That said, I no longer buy the “there are some companies that don't need to use online social media” argument (companies have been using offline social media for generations). It is an overused catchphrase I've heard too many times over the past several years. And while it may have been true 2, 3, 5 years ago, things have changed and the tools have evolved. Don't all companies need to build relationships with prospects and their customers? And can't all brands use online social media to do just that?

      I'd argue that an aluminum foil company has a very strong reason to be on Twitter or using social media to build relationships. In an industry where the brand name on the package doesn't historically mean much to consumers, using social media the right way can allow one brand to differentiate and stand out in a person's mind when he/she is walking down the grocery store aisle.

  • http://twitter.com/joannajp joanna pacholec

    How can we 'get over' something that hasn't fully ran it's course?

    • http://Twitter.com/ilana221 Ilana Rabinowitz

      Joanna, I don't think social media will run its course, anymore than the internet will run its course. It will evolve into something that is an important part of the lives of people and businesses.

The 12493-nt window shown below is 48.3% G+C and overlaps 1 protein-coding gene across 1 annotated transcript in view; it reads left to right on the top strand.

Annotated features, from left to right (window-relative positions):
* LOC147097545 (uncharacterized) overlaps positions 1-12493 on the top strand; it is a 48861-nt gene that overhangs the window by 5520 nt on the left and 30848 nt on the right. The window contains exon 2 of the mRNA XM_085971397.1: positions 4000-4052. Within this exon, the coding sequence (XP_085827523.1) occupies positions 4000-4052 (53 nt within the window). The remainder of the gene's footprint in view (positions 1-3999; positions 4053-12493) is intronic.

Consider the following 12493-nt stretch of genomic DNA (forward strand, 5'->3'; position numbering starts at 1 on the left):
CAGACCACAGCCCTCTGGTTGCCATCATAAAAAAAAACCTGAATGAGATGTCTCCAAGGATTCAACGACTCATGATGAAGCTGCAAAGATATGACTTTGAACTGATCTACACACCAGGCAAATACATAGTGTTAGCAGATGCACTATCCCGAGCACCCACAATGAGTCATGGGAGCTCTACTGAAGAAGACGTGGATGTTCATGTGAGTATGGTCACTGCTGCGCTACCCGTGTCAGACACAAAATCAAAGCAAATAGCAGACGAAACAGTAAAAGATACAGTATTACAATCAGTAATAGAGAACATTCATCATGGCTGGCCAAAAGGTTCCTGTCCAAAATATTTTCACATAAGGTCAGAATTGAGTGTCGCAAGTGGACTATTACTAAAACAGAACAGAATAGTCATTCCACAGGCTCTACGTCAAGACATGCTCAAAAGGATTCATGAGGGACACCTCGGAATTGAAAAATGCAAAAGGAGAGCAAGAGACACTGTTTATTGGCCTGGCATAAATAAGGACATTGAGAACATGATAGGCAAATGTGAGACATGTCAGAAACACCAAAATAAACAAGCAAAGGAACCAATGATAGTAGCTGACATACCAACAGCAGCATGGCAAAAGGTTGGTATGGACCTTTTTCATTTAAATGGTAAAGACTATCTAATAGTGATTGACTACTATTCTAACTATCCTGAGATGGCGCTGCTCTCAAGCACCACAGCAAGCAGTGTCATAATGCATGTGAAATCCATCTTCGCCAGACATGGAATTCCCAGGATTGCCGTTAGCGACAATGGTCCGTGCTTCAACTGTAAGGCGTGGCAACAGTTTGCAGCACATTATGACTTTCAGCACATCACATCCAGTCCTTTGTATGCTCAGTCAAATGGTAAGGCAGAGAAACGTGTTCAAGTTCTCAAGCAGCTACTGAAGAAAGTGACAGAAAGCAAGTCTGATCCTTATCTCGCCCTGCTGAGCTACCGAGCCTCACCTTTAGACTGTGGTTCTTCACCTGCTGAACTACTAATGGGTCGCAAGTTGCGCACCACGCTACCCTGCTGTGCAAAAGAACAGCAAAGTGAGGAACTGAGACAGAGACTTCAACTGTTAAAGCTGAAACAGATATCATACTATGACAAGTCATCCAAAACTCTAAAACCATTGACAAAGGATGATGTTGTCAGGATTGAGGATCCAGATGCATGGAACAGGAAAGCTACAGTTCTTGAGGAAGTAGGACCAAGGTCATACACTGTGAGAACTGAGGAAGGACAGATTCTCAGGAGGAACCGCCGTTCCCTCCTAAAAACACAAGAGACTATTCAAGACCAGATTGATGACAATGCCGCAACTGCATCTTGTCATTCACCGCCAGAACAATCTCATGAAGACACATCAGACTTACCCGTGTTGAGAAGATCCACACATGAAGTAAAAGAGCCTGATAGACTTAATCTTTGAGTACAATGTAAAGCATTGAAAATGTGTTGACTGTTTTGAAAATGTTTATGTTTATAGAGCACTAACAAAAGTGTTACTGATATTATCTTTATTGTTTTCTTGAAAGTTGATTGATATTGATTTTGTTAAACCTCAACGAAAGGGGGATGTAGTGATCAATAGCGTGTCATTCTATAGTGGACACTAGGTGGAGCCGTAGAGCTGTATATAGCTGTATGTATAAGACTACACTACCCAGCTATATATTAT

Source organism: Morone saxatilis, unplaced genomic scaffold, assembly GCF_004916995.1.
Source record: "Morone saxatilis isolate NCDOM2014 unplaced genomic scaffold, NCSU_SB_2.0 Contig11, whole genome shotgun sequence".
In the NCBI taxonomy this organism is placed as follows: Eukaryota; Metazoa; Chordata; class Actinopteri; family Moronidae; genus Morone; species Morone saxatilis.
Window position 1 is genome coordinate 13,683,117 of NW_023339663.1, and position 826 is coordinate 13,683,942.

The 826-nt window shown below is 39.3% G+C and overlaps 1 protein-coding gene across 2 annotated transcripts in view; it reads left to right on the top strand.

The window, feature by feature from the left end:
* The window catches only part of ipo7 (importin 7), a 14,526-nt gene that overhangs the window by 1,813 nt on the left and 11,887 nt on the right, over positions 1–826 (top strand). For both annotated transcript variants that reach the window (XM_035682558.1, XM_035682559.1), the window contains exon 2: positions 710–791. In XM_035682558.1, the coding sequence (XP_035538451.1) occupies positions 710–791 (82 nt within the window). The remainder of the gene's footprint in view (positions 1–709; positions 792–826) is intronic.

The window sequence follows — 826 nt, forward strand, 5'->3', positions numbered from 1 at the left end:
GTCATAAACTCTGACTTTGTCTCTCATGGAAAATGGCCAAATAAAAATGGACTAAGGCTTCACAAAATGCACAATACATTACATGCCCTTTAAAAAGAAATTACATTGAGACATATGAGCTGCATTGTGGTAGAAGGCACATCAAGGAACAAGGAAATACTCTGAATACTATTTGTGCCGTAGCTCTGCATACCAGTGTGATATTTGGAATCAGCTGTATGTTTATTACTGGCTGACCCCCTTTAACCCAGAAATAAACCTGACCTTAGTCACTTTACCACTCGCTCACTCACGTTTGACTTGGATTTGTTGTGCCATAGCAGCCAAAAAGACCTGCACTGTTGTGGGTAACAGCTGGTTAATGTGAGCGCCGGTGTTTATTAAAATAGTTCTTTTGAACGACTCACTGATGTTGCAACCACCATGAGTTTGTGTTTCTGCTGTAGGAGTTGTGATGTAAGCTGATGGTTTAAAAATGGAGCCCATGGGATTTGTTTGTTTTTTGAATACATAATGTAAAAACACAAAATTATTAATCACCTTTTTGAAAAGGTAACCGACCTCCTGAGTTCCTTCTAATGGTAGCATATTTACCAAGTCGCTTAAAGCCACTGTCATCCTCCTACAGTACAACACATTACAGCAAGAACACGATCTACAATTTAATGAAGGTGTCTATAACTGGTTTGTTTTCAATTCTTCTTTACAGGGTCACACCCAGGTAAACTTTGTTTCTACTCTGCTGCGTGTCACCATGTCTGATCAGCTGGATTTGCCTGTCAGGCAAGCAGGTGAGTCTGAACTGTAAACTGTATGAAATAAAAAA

• http://twitter.com/M_Fiori Marco Fiori

    Interesting arguments being raised. It'll be interesting to see where social media is in say, 5 years and whether or not we've all gotten over its novelty.

  • http://www.mitash.com/blog/ Raj – SEO Australia

    Yet, there is another side of the world. We all know that there is only one thing that can be ever constant, it is 'CHANGE'. The present social media rise is just the change we see in our present lives. I personally believe, human tendency will never change to rely solely on Internet, unless, there is no option to rely on(ex:if we are ruled by aliens)!

  • http://twitter.com/011bojan Bojan Djordjevic

    That's what you think… You can not synthesize real life and merge it with online… Maybe for geeks such as you that is normal thing. I am human being.

    • Ilana Rabinowitz

      Bojan, if you have ever decided to visit a restaurant based on a Yelp review, you have merged social media with real life. We do it all the time and don't think much of it.

      • http://twitter.com/011bojan Bojan Djordjevic

        You didn't get the point…

  • http://twitter.com/Spencer_Kline Spencer Kline

    I think you make a really interesting point in this post I agree that in a couple of years Facebook and Twitter will feel like Internet utilities much like Google and Amazon do today.

    I am also curious to understand what you mean when you say that our online life will merge with our offline life.

    • Ilana Rabinowitz

      Spencer, what I meant is that online enterprises like Groupon and Yelp drive people to engage with and accelerate business at offline (bricks and mortar) stores, restaurants and services.

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  • http://websitefound.co.uk/social-media/ marco

    I think it is obvious that social media is the next big think – google will become more social media focused also – its already upon us!